Before he began acting, Williams attended the National Academy of Fine Arts and Design in New York. In the late 1980s, he resumed painting. Some of his work can be seen at his online gallery BDW World Art. He has had solo exhibitions in various galleries around the United States, and his work hangs in the National Portrait Gallery, the Smithsonian Institution and the Schomburg Museum. The covers of the Thelonious Monk Competition programs since 1990 are by him.
Marriages and familyEdit
Williams has been married three times. His first marriage was to Audrey Sellers in 1959. They were divorced some years later, after which he apparently became quite depressed: "[...] there was a period when I was very despondent, broke, depressed, my first marriage was on the rocks." They have a son, Corey Williams. In 1968, Williams married model and actress Marlene Clark in Hawaii. Their marriage lasted only two years and they divorced in 1971. Williams married Teruko Nakagami on December 27, 1972. She brought a daughter, Miyako (b. 1962), from her previous marriage to musician Wayne Shorter. They have a daughter Hanako  (b. 1973). They filed for divorce in 1993, but were reported to have reconciled in 1997.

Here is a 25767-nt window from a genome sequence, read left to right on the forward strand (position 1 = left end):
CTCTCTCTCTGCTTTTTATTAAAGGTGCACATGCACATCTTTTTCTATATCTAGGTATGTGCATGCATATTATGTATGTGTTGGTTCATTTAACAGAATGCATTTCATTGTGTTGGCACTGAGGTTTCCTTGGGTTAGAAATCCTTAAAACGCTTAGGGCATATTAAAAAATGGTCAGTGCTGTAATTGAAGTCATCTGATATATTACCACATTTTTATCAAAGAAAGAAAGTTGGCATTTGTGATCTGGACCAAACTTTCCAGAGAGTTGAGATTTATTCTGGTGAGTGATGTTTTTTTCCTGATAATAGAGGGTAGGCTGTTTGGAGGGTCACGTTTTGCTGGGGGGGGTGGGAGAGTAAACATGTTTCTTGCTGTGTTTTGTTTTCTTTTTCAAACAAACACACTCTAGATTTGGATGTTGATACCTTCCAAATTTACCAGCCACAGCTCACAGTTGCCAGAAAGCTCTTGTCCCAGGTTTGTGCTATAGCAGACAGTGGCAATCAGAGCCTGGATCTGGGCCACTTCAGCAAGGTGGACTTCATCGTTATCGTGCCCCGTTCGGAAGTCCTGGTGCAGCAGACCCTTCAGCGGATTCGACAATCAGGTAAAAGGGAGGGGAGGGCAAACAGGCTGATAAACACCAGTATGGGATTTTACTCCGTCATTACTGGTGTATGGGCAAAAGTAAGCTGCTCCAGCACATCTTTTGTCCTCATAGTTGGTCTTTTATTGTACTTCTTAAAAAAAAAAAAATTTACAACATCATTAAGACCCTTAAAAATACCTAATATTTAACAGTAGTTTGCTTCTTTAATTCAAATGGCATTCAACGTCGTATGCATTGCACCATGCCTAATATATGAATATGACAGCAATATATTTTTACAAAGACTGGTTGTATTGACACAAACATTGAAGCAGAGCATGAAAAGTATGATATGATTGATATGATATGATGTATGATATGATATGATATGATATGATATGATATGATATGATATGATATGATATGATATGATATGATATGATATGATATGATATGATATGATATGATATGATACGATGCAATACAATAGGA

Williams was arrested on January 30, 1996 after allegedly beating his live-in girlfriend, whom the police did not identify. He was freed from custody the following day after posting a US$50,000 bail. Williams stated through his attorney that he expected to be fully exonerated of the charges. The Los Angeles city attorney's office filed misdemeanor charges of spousal battery and dissuading a witness against Williams. The woman, identified only as "Patricia", later stated the incident was her fault and that she hoped the police would drop the case. In a plea bargain agreement to dismiss the charges, Williams was ordered to undergo 52 counseling sessions.
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= Further readingEdit
- Nishikawa, Kinohi. "Billy Dee Williams". The Greenwood Encyclopedia of African American Literature. Ed. Hans Ostrom and J. David Macey Jr. Westport, CT: Greenwood Press, 2005. 1742–43.